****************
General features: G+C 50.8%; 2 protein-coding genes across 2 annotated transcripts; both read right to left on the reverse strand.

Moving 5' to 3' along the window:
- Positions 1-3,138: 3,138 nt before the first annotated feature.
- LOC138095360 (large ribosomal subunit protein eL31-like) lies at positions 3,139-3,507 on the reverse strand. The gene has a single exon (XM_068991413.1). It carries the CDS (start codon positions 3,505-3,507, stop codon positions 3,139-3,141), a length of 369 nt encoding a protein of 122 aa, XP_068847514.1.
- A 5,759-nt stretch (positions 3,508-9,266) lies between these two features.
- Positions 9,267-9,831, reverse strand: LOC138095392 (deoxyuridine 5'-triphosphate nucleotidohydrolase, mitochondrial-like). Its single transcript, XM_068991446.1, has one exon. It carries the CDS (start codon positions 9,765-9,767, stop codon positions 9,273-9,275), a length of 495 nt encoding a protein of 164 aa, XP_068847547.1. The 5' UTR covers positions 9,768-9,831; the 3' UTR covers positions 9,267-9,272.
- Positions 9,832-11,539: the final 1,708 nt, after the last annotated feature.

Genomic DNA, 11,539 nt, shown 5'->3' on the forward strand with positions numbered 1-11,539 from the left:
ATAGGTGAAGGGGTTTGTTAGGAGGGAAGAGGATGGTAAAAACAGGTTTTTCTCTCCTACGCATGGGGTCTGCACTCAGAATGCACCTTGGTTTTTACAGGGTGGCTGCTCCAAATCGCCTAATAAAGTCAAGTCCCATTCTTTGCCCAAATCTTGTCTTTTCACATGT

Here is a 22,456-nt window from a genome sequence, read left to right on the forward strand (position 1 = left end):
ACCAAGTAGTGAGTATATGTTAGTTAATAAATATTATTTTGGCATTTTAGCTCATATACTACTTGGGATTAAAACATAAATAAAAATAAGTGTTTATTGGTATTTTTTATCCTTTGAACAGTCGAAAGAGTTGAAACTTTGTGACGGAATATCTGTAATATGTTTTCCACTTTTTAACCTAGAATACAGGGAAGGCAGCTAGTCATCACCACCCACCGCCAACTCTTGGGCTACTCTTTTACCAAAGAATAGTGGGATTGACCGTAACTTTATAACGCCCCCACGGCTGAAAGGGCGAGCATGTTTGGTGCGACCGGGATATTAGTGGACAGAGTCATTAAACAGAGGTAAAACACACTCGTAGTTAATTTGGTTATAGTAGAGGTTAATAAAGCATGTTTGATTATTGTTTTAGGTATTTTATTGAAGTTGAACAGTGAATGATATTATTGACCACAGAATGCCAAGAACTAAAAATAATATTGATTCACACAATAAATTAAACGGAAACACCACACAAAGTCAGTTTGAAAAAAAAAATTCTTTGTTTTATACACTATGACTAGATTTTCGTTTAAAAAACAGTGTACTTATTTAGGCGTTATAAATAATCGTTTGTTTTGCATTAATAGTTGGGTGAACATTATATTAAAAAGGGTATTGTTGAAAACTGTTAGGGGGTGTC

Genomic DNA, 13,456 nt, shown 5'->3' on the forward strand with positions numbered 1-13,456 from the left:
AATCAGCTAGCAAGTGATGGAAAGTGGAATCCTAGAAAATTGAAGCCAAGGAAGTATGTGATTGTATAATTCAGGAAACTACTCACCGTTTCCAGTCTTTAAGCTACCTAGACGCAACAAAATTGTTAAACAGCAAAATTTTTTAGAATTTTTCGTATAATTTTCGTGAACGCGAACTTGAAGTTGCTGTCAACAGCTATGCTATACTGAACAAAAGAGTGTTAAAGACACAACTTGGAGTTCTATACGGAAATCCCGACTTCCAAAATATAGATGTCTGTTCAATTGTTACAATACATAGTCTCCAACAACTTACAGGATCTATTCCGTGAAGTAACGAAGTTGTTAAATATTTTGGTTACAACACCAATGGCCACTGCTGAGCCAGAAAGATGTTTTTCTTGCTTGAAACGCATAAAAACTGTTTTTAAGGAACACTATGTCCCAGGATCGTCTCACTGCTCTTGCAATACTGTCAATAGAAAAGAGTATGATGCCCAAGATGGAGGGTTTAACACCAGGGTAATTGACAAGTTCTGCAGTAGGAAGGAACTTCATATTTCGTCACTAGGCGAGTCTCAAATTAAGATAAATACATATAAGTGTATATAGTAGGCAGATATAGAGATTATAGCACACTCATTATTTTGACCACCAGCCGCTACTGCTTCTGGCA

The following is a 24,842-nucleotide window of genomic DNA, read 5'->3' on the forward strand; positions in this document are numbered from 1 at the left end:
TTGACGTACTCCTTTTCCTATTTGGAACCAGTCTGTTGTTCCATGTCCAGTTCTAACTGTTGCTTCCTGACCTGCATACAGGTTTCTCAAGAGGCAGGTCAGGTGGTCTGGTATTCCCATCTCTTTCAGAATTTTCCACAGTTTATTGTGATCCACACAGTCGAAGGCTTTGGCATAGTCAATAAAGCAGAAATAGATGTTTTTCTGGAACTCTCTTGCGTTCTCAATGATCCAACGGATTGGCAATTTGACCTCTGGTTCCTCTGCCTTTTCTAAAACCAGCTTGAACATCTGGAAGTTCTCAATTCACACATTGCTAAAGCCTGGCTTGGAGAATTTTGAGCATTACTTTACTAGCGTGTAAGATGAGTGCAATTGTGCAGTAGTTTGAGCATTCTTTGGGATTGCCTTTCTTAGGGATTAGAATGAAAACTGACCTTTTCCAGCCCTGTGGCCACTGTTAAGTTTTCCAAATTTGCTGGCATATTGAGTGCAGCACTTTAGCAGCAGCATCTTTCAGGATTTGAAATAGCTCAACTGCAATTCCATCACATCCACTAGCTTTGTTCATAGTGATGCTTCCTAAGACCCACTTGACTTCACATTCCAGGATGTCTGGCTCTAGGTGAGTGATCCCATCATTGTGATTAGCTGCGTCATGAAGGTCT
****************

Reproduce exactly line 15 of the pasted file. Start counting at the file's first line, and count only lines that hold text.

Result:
TTGACGTACTCCTTTTCCTATTTGGAACCAGTCTGTTGTTCCATGTCCAGTTCTAACTGTTGCTTCCTGACCTGCATACAGGTTTCTCAAGAGGCAGGTCAGGTGGTCTGGTATTCCCATCTCTTTCAGAATTTTCCACAGTTTATTGTGATCCACACAGTCGAAGGCTTTGGCATAGTCAATAAAGCAGAAATAGATGTTTTTCTGGAACTCTCTTGCGTTCTCAATGATCCAACGGATTGGCAATTTGACCTCTGGTTCCTCTGCCTTTTCTAAAACCAGCTTGAACATCTGGAAGTTCTCAATTCACACATTGCTAAAGCCTGGCTTGGAGAATTTTGAGCATTACTTTACTAGCGTGTAAGATGAGTGCAATTGTGCAGTAGTTTGAGCATTCTTTGGGATTGCCTTTCTTAGGGATTAGAATGAAAACTGACCTTTTCCAGCCCTGTGGCCACTGTTAAGTTTTCCAAATTTGCTGGCATATTGAGTGCAGCACTTTAGCAGCAGCATCTTTCAGGATTTGAAATAGCTCAACTGCAATTCCATCACATCCACTAGCTTTGTTCATAGTGATGCTTCCTAAGACCCACTTGACTTCACATTCCAGGATGTCTGGCTCTAGGTGAGTGATCCCATCATTGTGATTAGCTGCGTCATGAAGGTCT